Just as the post-war novelists were in step with a fractious group of remarkable critics, the current surge arrived in tandem with the expanding academic field of Jewish Studies. This has now produced both a masterly work of synthesis, The Cambridge History of Jewish American Literature, edited by Hana Wirth-Nesher, and a sweeping postmodern critique, The Impossible Jew by Benjamin Schreier. It has been more than four decades since cross-disciplinary area studies such as Women’s Studies and Black Studies began to offer alternatives to traditional university departments. As offshoots of the politics of the 1960s and the ethnic pride movements of the early 70s, they provided some redress for past exclusions. Often they were politically motivated ways of meeting the demands of minorities and integrating them into the curriculum. Developing later, Jewish Studies never quite fitted into this political pattern, since Jews had already gained acceptance as academic insiders, not rebellious outsiders. Jewish-oriented scholarship had attracted little general attention, but blatant discrimination, still rampant after the war, had long since ebbed. Moreover, no one loved the Western canon, from the Greeks to the Modernists, more than the newly fledged Jewish authors. For all its anti-Semitic threads and overtly Christian values, this was fundamentally a humanist tradition, secularized by the Enlightenment, that had helped to effect Jewish ­emancipation.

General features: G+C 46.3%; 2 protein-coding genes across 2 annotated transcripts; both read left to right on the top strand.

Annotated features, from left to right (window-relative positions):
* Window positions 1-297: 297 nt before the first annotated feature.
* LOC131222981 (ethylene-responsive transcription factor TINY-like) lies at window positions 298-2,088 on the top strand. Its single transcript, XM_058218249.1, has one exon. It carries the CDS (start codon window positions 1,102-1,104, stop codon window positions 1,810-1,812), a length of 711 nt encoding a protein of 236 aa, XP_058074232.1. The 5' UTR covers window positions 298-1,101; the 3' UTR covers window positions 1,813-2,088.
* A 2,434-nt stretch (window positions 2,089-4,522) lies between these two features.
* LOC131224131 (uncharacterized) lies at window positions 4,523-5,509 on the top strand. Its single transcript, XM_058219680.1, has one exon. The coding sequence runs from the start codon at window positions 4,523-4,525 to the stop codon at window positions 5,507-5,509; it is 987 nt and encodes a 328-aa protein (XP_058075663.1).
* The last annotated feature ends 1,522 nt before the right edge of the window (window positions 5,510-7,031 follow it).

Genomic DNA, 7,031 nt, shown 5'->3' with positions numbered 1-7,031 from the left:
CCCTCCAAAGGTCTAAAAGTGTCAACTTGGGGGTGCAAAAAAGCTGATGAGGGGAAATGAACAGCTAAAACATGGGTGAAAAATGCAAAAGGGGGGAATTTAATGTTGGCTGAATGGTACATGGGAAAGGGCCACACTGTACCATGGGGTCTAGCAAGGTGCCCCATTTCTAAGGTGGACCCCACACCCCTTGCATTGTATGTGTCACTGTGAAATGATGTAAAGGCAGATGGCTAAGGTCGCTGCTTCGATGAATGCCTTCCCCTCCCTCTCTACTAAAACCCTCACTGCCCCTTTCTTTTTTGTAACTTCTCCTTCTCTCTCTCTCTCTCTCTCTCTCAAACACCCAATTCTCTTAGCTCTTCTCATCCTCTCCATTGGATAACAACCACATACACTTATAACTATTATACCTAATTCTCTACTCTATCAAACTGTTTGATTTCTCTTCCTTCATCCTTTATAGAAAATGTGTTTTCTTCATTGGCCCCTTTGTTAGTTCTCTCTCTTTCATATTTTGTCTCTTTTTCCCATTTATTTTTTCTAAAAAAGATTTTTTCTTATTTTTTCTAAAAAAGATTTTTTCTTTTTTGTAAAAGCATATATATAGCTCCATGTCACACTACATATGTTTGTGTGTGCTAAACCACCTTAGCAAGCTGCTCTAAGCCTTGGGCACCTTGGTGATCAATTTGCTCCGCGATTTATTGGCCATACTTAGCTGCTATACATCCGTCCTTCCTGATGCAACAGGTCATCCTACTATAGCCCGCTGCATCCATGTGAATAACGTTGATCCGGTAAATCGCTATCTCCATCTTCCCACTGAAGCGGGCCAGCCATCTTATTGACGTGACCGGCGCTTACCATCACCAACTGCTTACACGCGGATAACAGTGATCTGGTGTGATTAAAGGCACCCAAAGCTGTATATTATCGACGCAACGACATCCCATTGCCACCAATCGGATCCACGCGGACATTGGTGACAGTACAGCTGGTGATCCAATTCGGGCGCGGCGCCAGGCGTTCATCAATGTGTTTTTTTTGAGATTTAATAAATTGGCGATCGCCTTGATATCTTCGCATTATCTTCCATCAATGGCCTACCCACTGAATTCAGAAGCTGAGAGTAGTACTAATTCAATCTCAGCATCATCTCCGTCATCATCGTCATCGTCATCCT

Both Wirth-Nesher and Schreier fret about the marginal position of Jewish Studies in the academy, especially in English departments, but they respond to it differently, Wirth-Nesher by compiling thirty-one long essays on every facet of American Jewish literary achievement, Schreier by indicting work in the field itself as backward and unadventurous: in his words, “undertheorized”, “nationalistic” and “identitarian” in its methods, politics and ideology. Schreier admits jauntily that he is “criticizing the people I want to convince”, writing “a polemic, full of vitriol and bile”, but his goal is elusive if not misguided. Was there ever a chance that Jewish Studies would be warmly welcomed into the various networks of American and minority studies currently imbued with the politics of anti-Zionism, boycott and divestment? For the usual minority studies theorists Jews are no longer the designated victims but the oppressors. Besides this political mismatch there is a conflict over method. Most Jewish Studies scholars continue to work in traditional ways, empirically, connecting texts and fictional characters with historical agents and the social realities of the wider world. Up-to-date Cultural Studies theorists instead tend to be text-oriented, politically driven critics of ideology. For them identity is socially or linguistically constructed. By this light the Jew cannot be defined ethnically or genetically. While it strikes a radical pose, this anti-essentialism, grounded in the postmodern critique of the unified subject, is today’s academic orthodoxy, at least in the humanities, if not in Jewish Studies. In line with the theorists, Schreier describes identity as inherently problematic, always in formation, and enlists writing and scholarship as vehicles for “de-stabilizing” and reconstructing it rather than representing that which is already known. He questions the historicism that connects the text to the world and resists reading literature for what it is “about”, a word he likes to put between scare quotes.